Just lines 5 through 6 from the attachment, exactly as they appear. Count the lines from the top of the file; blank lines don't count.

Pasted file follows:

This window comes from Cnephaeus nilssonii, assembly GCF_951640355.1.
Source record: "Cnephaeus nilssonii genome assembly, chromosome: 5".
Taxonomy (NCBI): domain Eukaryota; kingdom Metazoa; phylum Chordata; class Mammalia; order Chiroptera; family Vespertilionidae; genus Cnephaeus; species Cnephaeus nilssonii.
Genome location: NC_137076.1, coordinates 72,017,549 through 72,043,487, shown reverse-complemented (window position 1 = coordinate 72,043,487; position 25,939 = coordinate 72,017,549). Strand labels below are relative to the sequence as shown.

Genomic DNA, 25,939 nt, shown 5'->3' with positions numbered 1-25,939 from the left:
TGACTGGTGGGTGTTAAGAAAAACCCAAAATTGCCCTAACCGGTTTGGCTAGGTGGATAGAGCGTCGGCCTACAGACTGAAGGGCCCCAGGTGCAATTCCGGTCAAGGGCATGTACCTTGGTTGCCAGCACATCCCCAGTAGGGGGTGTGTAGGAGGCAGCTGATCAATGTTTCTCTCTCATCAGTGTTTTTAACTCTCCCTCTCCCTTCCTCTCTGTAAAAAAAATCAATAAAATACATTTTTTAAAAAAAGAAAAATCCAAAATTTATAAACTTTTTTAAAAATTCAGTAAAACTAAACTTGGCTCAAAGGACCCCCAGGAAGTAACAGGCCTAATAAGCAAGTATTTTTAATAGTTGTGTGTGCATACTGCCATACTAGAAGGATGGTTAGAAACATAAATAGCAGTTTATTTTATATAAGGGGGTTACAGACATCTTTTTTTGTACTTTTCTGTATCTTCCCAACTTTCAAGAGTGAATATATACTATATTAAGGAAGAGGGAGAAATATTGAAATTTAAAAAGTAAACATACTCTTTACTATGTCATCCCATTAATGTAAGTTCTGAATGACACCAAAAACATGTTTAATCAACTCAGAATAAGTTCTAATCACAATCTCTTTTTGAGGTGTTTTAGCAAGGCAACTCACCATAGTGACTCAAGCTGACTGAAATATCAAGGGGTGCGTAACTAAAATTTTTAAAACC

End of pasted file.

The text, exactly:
Genomic DNA, 25,939 nt, shown 5'->3' with positions numbered 1-25,939 from the left:
TGACTGGTGGGTGTTAAGAAAAACCCAAAATTGCCCTAACCGGTTTGGCTAGGTGGATAGAGCGTCGGCCTACAGACTGAAGGGCCCCAGGTGCAATTCCGGTCAAGGGCATGTACCTTGGTTGCCAGCACATCCCCAGTAGGGGGTGTGTAGGAGGCAGCTGATCAATGTTTCTCTCTCATCAGTGTTTTTAACTCTCCCTCTCCCTTCCTCTCTGTAAAAAAAATCAATAAAATACATTTTTTAAAAAAAGAAAAATCCAAAATTTATAAACTTTTTTAAAAATTCAGTAAAACTAAACTTGGCTCAAAGGACCCCCAGGAAGTAACAGGCCTAATAAGCAAGTATTTTTAATAGTTGTGTGTGCATACTGCCATACTAGAAGGATGGTTAGAAACATAAATAGCAGTTTATTTTATATAAGGGGGTTACAGACATCTTTTTTTGTACTTTTCTGTATCTTCCCAACTTTCAAGAGTGAATATATACTATATTAAGGAAGAGGGAGAAATATTGAAATTTAAAAAGTAAACATACTCTTTACTATGTCATCCCATTAATGTAAGTTCTGAATGACACCAAAAACATGTTTAATCAACTCAGAATAAGTTCTAATCACAATCTCTTTTTGAGGTGTTTTAGCAAGGCAACTCACCATAGTGACTCAAGCTGACTGAAATATCAAGGGGTGCGTAACTAAAATTTTTAAAACC